The Ultras White Knights, an group of diehard Zamalek club fans, announced it was disbanding on Sunday, a few weeks after another major Ultras fan group took the same decision.
In a video posted on the group’s official Twitter account, Ultras White Knights members set the group’s banner on fire, a tradition commonly followed around the world when an Ultras group is dissolved.
In a statement published alongside the video, the group members said the body had been founded in 2007 “only to support Zamalek in every sport inside and outside Egypt.”
“Ultras White Knights is a sports group without any political orientation or affiliation whatsoever,” read the group’s statement.
The group said that their official account on Facebook had been hacked months ago by people who have no connection with the group, and said that “nothing that has been published there in this period represents the group in any way.”
"The Ultras White Knights and its members are a part of Egypt, with respect for all state apparatuses. In light of this, we have decided to indefinitely dissolve the group in respect for the rule of law," the statement concluded.
The announcement comes days after the Ultras Ahlawy (UA 07), a fan group supporting Zamalek’s rival Al-Ahly, announced they were also dissolving.
On May 16, the Ultras Ahlawy published a similar statement announcing their self-dissolution, and a video of their flag being burned, and swiftly shut down their official Facebook account.
The decisions to dissolve the groups close the curtain on years of tension between two of the largest Ultras fan groups in Egypt and the state.
Massacres and crowd bans
Since their emergence in Egypt in 2007, Ultras have been involved in numerous clashes with security forces, and have also played a role in political protests and mobilisation, including during the 2011 revolution.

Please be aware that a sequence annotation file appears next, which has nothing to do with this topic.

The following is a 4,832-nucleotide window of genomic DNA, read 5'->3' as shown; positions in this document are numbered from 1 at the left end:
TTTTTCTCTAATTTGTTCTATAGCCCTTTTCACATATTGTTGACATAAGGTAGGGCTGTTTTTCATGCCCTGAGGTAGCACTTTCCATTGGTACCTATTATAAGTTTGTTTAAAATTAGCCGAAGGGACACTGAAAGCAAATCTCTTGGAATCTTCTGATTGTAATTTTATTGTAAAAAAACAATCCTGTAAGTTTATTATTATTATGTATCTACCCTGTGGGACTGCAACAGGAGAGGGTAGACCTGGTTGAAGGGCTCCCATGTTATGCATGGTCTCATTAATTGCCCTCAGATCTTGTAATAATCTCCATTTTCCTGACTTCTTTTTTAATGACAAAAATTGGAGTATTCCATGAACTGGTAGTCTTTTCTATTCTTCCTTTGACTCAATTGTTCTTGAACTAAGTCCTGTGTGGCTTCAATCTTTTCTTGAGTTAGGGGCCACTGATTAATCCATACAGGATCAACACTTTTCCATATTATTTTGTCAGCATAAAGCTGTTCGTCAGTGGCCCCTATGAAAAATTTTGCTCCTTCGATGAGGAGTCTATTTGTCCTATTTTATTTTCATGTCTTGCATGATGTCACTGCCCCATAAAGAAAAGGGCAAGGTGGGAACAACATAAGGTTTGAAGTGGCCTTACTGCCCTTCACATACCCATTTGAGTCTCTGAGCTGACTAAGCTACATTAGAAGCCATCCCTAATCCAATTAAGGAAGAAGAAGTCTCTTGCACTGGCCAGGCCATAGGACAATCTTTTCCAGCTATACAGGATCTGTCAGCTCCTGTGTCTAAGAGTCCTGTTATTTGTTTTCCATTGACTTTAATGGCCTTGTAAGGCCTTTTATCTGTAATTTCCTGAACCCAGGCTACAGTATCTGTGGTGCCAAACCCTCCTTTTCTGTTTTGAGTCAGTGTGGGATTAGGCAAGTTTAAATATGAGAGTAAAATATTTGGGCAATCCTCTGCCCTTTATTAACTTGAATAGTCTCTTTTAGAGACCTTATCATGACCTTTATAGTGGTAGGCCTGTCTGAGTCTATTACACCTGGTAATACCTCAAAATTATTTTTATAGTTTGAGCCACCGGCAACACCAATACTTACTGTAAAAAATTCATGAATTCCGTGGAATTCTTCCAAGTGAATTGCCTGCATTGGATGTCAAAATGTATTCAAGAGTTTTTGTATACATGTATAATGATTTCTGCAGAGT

Hundreds of members of both groups have since been arrested and tried on a variety of charges, including inciting violence.
Ultras groups’ ties with the state saw a major turning point in 2012, when 74 Ahly fans were killed on the pitch after thousands of Al-Masry club fans attacked them after a football match at Port Said stadium. Many Ultras Ahlawy blamed the state for the killings.
As a result of the massacre, fan attendance at most Egyptian league matches was suspended.
Following three years of ban on supporters in Egyptian stadiums, the Egyptian security approved football fans would return to stadiums in February 2015, but on the first game scheduled to see the return of fans attendance, more than 20 Zamalek fans were killed in a stampede after police used tear gas to disperse a crowd attempting to enter the stadium ahead of a league match with ENPPI.
The ban on attendance at local matches was reinstated and remains in place to date.
In May 2015, an Egyptian court banned Ultras groups in the country, based on a lawsuit filed by the chairman of Zamalek football club, Mortada Mansour, calling for the groups to be banned and listed as terrorist organisations.
In 2016, Egypt’s President Abdel-Fattah El-Sisi proposed initiating a dialogue with Ultras groups, on the fourth anniversary of the Port Said massacre.
El-Sisi’s proposals were welcomed by the hardcore football fan groups but a rapprochement did not result.